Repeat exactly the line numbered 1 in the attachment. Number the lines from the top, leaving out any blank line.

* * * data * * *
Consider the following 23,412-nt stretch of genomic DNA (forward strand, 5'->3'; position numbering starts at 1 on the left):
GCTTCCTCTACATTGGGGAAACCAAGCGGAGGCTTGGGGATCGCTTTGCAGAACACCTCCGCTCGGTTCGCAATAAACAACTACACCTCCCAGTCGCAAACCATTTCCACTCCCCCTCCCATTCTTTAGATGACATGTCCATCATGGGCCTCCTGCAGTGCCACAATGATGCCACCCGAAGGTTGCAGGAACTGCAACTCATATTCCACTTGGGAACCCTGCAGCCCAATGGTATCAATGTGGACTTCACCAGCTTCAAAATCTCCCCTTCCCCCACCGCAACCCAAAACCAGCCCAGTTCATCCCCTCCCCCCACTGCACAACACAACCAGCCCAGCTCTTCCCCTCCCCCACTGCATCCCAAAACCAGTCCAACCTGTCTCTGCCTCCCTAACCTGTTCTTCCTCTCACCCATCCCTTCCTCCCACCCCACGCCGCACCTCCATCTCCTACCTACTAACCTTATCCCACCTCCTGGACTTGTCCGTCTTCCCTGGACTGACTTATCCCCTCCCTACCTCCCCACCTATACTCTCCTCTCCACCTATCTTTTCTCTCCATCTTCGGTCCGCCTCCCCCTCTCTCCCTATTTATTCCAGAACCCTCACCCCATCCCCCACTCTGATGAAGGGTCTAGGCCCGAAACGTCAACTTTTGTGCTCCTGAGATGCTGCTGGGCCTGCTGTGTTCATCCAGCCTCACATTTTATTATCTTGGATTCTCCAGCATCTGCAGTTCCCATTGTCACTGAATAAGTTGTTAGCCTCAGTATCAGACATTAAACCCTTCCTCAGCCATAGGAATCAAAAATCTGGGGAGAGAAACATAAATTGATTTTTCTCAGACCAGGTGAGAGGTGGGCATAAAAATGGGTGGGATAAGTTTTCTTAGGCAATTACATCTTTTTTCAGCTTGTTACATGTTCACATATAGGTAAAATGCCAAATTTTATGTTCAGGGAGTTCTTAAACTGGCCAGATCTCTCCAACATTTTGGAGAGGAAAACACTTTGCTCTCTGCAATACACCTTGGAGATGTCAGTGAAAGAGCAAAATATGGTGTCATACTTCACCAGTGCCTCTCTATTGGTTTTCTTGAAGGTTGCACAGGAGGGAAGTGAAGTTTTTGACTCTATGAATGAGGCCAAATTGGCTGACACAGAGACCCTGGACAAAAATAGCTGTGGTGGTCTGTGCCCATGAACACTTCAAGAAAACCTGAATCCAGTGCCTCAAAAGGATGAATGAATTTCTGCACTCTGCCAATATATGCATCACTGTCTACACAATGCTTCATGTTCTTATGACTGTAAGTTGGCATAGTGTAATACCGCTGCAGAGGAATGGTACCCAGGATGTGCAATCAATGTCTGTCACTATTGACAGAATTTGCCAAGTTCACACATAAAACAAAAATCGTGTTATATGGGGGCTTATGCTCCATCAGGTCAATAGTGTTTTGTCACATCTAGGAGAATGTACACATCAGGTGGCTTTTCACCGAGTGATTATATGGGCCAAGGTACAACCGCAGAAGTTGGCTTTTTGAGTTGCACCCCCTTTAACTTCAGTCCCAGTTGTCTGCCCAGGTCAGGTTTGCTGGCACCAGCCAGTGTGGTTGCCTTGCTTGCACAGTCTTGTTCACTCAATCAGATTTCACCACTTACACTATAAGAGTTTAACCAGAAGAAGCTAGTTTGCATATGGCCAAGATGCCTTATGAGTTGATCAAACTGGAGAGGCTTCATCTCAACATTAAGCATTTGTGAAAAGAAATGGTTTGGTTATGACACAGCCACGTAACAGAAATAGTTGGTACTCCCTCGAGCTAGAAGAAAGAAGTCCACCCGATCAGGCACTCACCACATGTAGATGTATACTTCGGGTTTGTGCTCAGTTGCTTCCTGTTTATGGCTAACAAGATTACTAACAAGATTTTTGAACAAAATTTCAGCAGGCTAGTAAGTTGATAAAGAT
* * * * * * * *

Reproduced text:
Consider the following 23,412-nt stretch of genomic DNA (forward strand, 5'->3'; position numbering starts at 1 on the left):